Political science coordinator sees ‘Dreamers’ as the future

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J. Carbajal

Congress has until March 5 to replace DACA.

By Collin Quezada


“Dreamers,” young undocumented immigrants who are eligible for DACA’s benefits, are considered “threads in the American tapestry, adding fibers of other cultures into the fabric of America,” political science Coordinator Christy Woodward-Kaupert said Sept. 12 in an interview with The Ranger. 

“These immigrants are acculturated, and many are, by the third generation, fully assimilated” into the framework of American society, she said.

Although these young people were born in another country, they are “no less American than the rest of us.”

Recipients of Deferred Action for Childhood Arrivals whose work permits expire before March 5, may apply for a two-year renewal if they submit their applications by Oct. 5, according to the U.S. Citizenship and Immigration Services.

About 1,000 DACA recipients are enrolled in Alamo Colleges, according to the district website.

DACA essentially permits immigrants under the age of 16 who were brought to this country by their parents to apply for lawful status, granting them amnesty from federal extradition across renewable two-year intervals.

Prerequisites for DACA recipients are moderately restrictive, offering reprieves of deportation for only 7 percent of the undocumented immigrant population, which was recorded to be 11.3 million as of 2016 by the Pew Research Center.

The Trump administration rescinded DACA Sept.5 while allocating a six-month window for Congress to pass legislation.

Woodward-Kaupert, who specializes in demography, said today’s immigration policies should reflect the ethnic makeup of the country. She said Congress should address the shift in the demographic climate as minority groups — primarily Hispanics — collectively surpass the “white majority,” which Woodward-Kaupert believes will transform the United States into a majority-minority country by 2055.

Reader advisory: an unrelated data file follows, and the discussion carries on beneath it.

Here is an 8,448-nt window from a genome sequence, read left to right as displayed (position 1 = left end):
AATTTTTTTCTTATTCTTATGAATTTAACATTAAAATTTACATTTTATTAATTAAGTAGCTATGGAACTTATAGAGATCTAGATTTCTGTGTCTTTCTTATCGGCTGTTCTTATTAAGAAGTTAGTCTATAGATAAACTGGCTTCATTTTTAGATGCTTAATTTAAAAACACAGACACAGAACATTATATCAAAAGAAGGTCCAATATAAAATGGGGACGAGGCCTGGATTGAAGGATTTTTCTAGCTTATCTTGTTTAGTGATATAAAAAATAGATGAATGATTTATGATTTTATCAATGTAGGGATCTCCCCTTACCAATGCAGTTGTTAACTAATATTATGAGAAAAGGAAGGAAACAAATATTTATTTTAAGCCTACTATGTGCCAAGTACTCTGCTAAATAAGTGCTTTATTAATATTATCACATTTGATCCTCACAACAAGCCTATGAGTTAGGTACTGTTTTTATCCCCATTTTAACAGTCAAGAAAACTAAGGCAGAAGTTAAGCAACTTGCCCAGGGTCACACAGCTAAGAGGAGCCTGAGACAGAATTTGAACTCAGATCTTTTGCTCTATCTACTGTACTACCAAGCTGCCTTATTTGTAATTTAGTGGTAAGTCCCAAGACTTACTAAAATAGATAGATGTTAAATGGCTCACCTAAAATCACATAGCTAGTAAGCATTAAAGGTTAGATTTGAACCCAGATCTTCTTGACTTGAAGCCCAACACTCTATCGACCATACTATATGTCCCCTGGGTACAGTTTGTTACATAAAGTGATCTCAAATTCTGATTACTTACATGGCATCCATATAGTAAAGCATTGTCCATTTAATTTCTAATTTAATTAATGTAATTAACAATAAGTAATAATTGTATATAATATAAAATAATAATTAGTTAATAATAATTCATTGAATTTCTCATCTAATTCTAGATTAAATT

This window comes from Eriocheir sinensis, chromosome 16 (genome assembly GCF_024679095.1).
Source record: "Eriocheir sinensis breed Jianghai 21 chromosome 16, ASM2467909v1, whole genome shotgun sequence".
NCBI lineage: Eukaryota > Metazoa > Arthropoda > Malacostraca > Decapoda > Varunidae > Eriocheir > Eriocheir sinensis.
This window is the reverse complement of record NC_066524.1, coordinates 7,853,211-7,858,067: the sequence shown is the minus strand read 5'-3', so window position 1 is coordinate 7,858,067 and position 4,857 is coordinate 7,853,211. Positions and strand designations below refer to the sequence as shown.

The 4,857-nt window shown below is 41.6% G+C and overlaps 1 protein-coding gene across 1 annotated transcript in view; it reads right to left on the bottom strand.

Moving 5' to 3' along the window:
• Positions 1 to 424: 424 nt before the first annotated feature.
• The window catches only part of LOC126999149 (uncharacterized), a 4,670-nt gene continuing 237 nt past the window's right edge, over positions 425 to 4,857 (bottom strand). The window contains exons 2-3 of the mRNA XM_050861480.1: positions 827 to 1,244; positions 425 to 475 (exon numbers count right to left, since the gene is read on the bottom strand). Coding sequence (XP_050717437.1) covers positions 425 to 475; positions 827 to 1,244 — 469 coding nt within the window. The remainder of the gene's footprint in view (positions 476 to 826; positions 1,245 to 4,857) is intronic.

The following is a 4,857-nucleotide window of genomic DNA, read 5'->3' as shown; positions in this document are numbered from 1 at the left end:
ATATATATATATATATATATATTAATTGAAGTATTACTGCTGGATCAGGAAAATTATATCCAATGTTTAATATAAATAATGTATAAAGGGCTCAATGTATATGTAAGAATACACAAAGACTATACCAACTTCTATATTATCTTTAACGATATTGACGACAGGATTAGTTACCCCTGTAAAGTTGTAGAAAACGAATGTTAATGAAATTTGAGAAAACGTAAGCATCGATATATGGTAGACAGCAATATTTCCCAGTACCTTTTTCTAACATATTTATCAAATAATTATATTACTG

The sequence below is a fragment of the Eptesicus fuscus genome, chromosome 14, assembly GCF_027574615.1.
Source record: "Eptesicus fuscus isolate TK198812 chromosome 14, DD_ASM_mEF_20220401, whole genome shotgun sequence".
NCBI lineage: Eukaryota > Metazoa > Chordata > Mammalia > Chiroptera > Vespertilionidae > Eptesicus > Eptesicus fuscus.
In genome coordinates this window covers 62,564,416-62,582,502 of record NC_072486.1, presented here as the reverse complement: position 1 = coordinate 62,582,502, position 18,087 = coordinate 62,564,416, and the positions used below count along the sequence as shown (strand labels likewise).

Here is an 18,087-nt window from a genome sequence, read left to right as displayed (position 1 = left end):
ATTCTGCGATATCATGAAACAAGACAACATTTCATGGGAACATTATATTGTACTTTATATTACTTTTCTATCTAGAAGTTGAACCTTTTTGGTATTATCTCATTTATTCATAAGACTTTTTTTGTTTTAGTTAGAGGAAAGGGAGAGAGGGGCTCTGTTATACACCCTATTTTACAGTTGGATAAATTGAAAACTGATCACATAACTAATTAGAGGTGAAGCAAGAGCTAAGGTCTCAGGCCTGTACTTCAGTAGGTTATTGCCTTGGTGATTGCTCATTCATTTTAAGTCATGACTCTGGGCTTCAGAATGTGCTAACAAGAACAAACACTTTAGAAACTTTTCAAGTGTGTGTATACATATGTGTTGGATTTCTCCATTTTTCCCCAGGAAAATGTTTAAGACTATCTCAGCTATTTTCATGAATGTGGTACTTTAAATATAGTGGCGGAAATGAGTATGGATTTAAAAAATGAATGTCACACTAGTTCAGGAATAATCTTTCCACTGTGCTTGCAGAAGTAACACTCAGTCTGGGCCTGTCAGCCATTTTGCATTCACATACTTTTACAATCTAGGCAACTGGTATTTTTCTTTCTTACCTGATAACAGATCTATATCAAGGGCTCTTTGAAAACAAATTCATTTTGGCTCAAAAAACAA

Woodward-Kaupert said Congress had a duty to preserve DACA and safeguard the interests of the Dreamers as the future of the country.

She said Texas was among the first to implement similar legislation, pioneering the cause by passing the Texas Dream Act of 2001, in House Bill 1403, that offered virtually the same protections as DACA.

Woodward-Kaupert also pointed out the Supreme Court decision in Plyler v. Doe (1982) that declared that all individuals, regardless of documentation, are included in the Equal Protection Clause of the 14th Amendment of the U.S. Constitution.

The Texas Dream Act drew inspiration from the federal Development, Relief and Education for Alien Minors act that was a bipartisan legislative effort in 2001 but has failed on numerous occasions over the past 16 years.

Woodward-Kaupert doubts the sincerity of Republican claims of unconstitutionality, referring to several instances of where President Trump committed similar actions via executive orders.

Immigration policymaking has been debated by Congress since the Chinese Exclusion Act of 1882, with the first 100 years after the Civil War tending to target specific racial groups.

Over time, the United States has imposed ethnically centered restrictions, which instituted quotas for certain groups.

Acts of Congress, including the Chinese Exclusion Act, the Johnson-Reed Act of 1924, the McCarran-Walter Act of 1952 and Operation Wetback of 1954, excluded immigrants from certain countries during periods of economic crisis.

The Hart-Celler Act of 1965 abolished the quotas of previous acts and ended policies based on race but also ushered in the surge of illegal immigrants that increased the number of undocumented immigrants from 540,000 in 1969 to 11.3 million in 2016.


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